Besides cutting edge science, we learned a lot about natural alpaca behavior in their native environment, the workings of the system in Peru between co-ops like Rural Alianza (sp?) and the big mills like the Mitchell group, the newest worldwide players in the alpaca fiber market and other facinating things.
I have found Germans to be somewhat similar to Cubans when it comes to their love of feeding others so it was no surprise that the lunch provided was really good and then there were a bunch of desserts offered. Dr. Hoffman was very friendly and talked to anyone who wanted to talk with him and we all enjoyed talking with one another as well.
There was the usual "mystery auction" and, this time around, attendees could choose to donate to the Alpaca Research Foundation OR the Mennonite Disaster Fund's efforts to rebuild the Amish School that was attacked by the gunman. We won the bids for one package that turned out to be 2 pairs of alpaca socks (My FAVORITE but they were Tom's size! Grrrrr!), and a man's vest. The other package had an alpaca pillow, bottle of wine and more men's socks! People, listen up, it's WOMEN who have the cold feet! Next time you donate, make them women's socks for goodness sakes! and, wine's OK but I have to admit that I'm more of a beer girl. Along with our partners Other Kate & Scott McKelvie, we donated a copy of our DVD "Alpaca Care for Beginners - We Walk You Through It." Yvette won the bidding for this and, I have to admit, she may have guessed what she was bidding on due to the shape of the package.
If you did not get to this lecture, you really missed something great. I'm glad we didn't miss it.
Coming soon, Sara get's hay and Tom & Kate deliver our beloved Campion to a lovely new home.
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So we spent last weekend at the VAOBA Expo near Richmond, VA where I was one of the featured speakers (Alpacas 101) and Tom, the crazy Cuban was selling our new DVD, "Alpaca Care for Beginners - We Walk You Through It."and showing previews from the movie on a laptop. He did a good job; Alot of people bought our DVD which made us VERY happy.
There was a little condensation on the roof of the pretty tent we were located in so it would be kind of drizzly in there in the morning. Tom, never one to worry about being thought of as a crazyman by others, insisted on repeatedly throwing a sneaker at the tent roof every morning to knock down the "rain" before setting up our stuff. Some of the more normal alpaca people found this daily show to be pretty amusing, while others just looked on aghast and directed pitying looks my way.
This was a super great show! I could not believe that, the first time this show was ever held, there were over 400 entries, the faciility was gorgeous and the whole thing went so well! There were free lectures all day, each day, a lot of good vendors including Quality Llama Products who had all the last minute stuff you forgot to bring to the show like grooming wands, those bolo ties that have clips at the end to hold your show number and lot's of halters, t-shirts, books, etc.
There was also a raffle, a silent auction with a lot of good stuff including hand knit alpaca sweaters for dogs (donated by yours truly) and a lot of free breedings to excellent herdsires:
They also had a hand crafter's spin off competition, one of my most favorite alpaca fleece show contests!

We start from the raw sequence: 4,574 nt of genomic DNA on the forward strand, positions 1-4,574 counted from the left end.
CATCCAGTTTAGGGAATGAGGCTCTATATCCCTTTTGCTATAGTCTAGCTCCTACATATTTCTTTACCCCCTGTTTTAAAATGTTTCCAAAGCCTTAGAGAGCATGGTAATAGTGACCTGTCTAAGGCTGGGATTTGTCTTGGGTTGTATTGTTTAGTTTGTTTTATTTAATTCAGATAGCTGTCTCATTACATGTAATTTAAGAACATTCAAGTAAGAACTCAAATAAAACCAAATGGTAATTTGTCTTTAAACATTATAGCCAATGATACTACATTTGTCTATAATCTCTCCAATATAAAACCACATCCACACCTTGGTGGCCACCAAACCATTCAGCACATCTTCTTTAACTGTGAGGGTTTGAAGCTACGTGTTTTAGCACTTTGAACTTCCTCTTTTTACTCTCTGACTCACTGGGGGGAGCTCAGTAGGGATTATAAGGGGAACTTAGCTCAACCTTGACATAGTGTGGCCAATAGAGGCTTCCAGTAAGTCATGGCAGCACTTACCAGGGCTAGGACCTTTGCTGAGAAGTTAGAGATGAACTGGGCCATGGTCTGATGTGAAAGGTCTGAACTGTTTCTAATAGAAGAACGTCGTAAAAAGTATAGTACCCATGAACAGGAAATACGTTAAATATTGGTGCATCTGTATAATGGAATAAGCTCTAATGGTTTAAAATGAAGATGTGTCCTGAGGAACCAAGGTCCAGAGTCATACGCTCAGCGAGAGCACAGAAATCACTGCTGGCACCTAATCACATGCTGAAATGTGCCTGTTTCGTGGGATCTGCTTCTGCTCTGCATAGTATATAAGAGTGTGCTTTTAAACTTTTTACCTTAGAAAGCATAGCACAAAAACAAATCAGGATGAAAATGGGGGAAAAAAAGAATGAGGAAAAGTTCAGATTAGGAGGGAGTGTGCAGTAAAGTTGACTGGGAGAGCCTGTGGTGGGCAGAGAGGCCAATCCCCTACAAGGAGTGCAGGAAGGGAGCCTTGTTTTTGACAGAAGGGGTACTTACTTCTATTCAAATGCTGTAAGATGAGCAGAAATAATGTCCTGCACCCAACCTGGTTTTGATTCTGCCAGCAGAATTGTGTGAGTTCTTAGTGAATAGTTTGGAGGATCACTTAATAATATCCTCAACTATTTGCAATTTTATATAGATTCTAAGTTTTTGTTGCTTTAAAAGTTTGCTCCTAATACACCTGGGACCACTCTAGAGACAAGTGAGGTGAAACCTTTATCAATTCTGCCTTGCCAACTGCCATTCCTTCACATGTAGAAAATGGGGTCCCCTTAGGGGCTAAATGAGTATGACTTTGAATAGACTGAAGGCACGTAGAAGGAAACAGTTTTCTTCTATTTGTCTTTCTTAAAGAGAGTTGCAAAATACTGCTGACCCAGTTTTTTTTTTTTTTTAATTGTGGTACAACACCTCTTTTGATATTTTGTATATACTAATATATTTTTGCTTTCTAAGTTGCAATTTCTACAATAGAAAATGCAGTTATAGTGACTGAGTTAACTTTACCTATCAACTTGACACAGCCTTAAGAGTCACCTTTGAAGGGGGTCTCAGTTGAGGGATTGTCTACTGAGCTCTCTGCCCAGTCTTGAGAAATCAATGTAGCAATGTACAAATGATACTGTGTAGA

Right next to our vendor space was Dr. Karen Baum, a very popular and well-known VA alpaca veterinarian who also lectured at the show. Her practice is called, Little Docs Veterinary Care and she writes many good alpaca veterinary articles in addition to lecturing. Too bad she seems to have no website!?!
I was enjoying having Dr. Baum's very friendly and pretty llama next to me. This guy greeted everyong quite cheerfully but seemed especially attracted to this adorable little alpaca girl:
Mr. Llama also had a smitten admirer of his own, my daughter, Cassandra.
Our son Nick, helped out a great deal and, as usual, did it with a smile on his face.
I always try to find my friends at alpaca shows and annoy them by taking photos of them. This show was no exception. I caught my friend Jovi Fiber Genix Surisexiting the show ring with a blue ribbon.
Here is another friend, Chuck Ives ( Alpacas of Nottingham Hollow ), showing off his red ribbon:
Here is a showring shot of several people. On the far right is Cindy Aldridge Shepherd's Purse Alpacas to her right is Diane Six Morning Moon Alpacas, another serious fleece person - we need more of these! and second from left is Chuck Ives.
Also caught up with two of my favorite people, both of Wildwood Alpacas, Sue Hammer
and Judy Howe (Judy Helped run this show! - Great Job Judy!)
Speaking of people who ran the show, one person who did a gigantic amount of work to put on this very good show was Sue Ives ( Alpacas of Nottingham Hollow ):
I did not get photos of Dawn Dolpp Mada Vemi Alpacas or Jo Overbey (Rock Chimney Farm Alpacas ) but I was thrilled to see them there. I never did find Amanda Schwab of Little Wing Farm Alpacas and was bitterly disappointed about that. I was also a little disappointed to catch my friend Lois Pocock Shady Nook Alpacas involved in a parking lot drug deal with Dr. Baum. Shady indeed! (Yes, this IS, of course, a joke!!!!)
If there had been a prize for cutest hairdo, I am certain it would have gone to Barrie Padgett and her gorgeous hairstyle a la "Romeo and Juliet."
Most unusual pattern seen on an alpaca at the show??? I'd have to give that prize to this cutie whose owner I don't know.
Alpaca whose owner is most likly to go bonkers when they see how dirty he's gotten? This guy! This always happens BEFORE you show the alpaca!
Coolest logo? I LOVED this one:
Well, I had a great time and hope I get invited back next year to this show. A Big Thank You to all the people who worked hard to put this show on! But, enough of this manure,
Time to get back to work!